從來是先產生社會現象,然後才有語文的描述。這是所以說 "語言即生活" 的緣故。我一向主張:最佳的翻譯實務是由譯出和譯入語文的母語者合作的實務。背後的道理不難理解。雖然不在俄羅斯生活,有些東西很快就可以進入狀況而能翻譯,有些東西非得由俄羅斯人解說之後才有辦法翻譯。不在台灣生活,讀我寫的一些政論文章一定會一頭霧水;即使在台灣生活,不關心政治變遷,也很有可能看不懂我使用的詞語或描述。同樣情況發生在我讀中國政論類文章時。因此,我總會私下和某些生活在中國的人溝通那類文字的內容,以便不產生誤解。

在同一種語文裡都已經有那麼多我們不見得懂的東西,更何況是不同地區、不同文化背景、不同生活習性所產生出來的語文描述?老實說,單單英文也有好幾種不同的表達方式。和香港或新加坡人說英語,畢竟和英國人或美、加、紐、澳地區的人不同。和拉美各地方的人說西班牙語,絕對與西班牙各地不同。實在不足為奇。不過,這正是翻譯人必須克服之處。這不是誰的外文程度好壞的問題,而是求知求學的態度和方法的問題。其方法則在此已經隱含,無需贅述。

Wenjer

[Edited at 2005-08-26 17:04]


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Last Hermit
Local time: 05:07
Chinese to English
+ ...
多年前就知道瑞士(瑞典?)有老外精通中文, Aug 26, 2005

  且红学造诣甚高。不记得是不是那位文学院的马氏了。

  俺以为您是翻译公司的PM,想找人地道的中国人干活,但又生怕对方是老外。显然,俺搞错了。

redred wrote:

Wenjer前辈的意思是本土人士做译入语那项工作,会更为地道一些。

Last Hermit,比我们更懂中国的“中国通”确实存在,但是,学习和研究英语的华人,比学习和研究中文的洋人,数量要庞大得多。凤毛鳞角的“中国通”们,一旦均分到芸芸众生中,事实上也没多少个。

通过电话交流以为该老外是同胞,见面时才知是外国人.说明他普通讲得很流利.干什么要通过电话考查人家?你看错了.


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Denyce Seow  Identity Verified
Singapore
Local time: 05:07
Member (2004)
Chinese to English
Interesting topic Aug 26, 2005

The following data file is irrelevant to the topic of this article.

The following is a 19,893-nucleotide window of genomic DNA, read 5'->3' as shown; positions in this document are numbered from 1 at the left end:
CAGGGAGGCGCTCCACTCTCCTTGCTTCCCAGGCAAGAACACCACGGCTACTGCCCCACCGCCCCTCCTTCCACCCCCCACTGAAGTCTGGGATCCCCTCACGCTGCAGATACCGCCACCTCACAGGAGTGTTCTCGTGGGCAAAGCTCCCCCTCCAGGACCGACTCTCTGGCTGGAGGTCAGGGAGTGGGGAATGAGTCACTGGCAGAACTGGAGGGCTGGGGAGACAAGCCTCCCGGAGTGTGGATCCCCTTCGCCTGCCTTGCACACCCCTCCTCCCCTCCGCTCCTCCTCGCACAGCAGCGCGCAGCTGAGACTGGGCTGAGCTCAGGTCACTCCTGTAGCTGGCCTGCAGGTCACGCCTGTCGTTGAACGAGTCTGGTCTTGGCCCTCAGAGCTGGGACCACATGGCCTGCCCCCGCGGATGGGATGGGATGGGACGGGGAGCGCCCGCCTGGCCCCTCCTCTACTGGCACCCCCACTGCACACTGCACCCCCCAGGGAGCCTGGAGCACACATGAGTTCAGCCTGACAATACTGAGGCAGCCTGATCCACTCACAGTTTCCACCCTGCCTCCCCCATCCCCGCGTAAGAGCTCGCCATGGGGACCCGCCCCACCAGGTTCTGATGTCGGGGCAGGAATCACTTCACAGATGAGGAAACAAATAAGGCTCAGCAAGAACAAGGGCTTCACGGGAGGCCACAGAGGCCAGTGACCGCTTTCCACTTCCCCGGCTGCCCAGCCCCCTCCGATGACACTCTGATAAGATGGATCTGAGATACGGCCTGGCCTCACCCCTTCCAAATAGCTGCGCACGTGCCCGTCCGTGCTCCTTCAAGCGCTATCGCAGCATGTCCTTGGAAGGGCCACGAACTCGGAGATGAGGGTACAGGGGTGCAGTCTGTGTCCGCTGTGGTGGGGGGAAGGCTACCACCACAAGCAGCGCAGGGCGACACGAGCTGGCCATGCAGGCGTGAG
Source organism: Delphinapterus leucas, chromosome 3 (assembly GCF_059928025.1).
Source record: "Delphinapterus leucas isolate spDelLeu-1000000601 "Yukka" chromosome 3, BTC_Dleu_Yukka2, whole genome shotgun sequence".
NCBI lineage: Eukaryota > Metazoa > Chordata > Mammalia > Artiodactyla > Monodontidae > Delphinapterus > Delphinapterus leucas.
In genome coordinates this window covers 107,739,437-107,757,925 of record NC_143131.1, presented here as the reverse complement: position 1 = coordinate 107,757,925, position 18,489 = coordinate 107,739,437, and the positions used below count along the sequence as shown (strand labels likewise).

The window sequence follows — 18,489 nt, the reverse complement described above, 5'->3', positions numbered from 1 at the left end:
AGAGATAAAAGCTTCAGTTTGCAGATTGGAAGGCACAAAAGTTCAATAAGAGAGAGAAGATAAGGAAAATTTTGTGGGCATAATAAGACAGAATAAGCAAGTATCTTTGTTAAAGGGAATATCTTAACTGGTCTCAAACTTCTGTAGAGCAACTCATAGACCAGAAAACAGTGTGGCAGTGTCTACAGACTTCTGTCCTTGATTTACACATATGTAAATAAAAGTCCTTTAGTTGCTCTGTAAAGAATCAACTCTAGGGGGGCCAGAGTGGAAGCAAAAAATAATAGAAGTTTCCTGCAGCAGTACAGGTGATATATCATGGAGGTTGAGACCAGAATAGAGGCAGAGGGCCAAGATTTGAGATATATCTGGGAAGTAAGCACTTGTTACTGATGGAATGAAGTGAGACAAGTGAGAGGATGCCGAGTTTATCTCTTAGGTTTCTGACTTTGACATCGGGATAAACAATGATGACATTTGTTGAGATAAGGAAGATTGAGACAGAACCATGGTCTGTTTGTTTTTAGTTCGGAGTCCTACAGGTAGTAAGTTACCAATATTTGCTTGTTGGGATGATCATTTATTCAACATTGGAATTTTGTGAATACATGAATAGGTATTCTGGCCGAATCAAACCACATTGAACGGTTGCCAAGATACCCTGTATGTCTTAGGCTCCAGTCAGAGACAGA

An interesting topic you have there, redred.

I have a few things to say, so please excuse me if it seems I'm treading off the topic:

1. IMHO, it is more of a challenge for non-Chinese to learn Chinese than for Chinese to learn English. For one, the pinyin and characters are both mega-killers. But like you've mentioned there are non-Chinese who are so fluent in their spoken Chinese you'd think they are native. I know of one myself. I knew he was a non-Chinese before I talked to him, but when we really conversed on the phone I was stunned throughout the entire conversation. I grew up with Chinese as one of my frequently-used languages, but I was not as fluent as him. Shame!

2. There are definitely more Chinese translators translating from Chinese into English than non-Chinese translators translating into Chinese. Personally I've not seen any Chinese translations done by a non native Chinese, but I have definitely seen my fair share of English translations done by non English translators. I can understand why so many Chinese translators are translating into English, but I wonder why it is less common for the non-Chinese to translate into Chinese. Could it be a quality-consciousness issue? I used to translate into Chinese (only simple stuff), but I do not anymore for the same reasons as Bruce has mentioned. It took too much of my time and effort, and even with that I was worried I did not do a good job. I had to get a native Chinese to proofread my work, and that was just eating up my time and profit.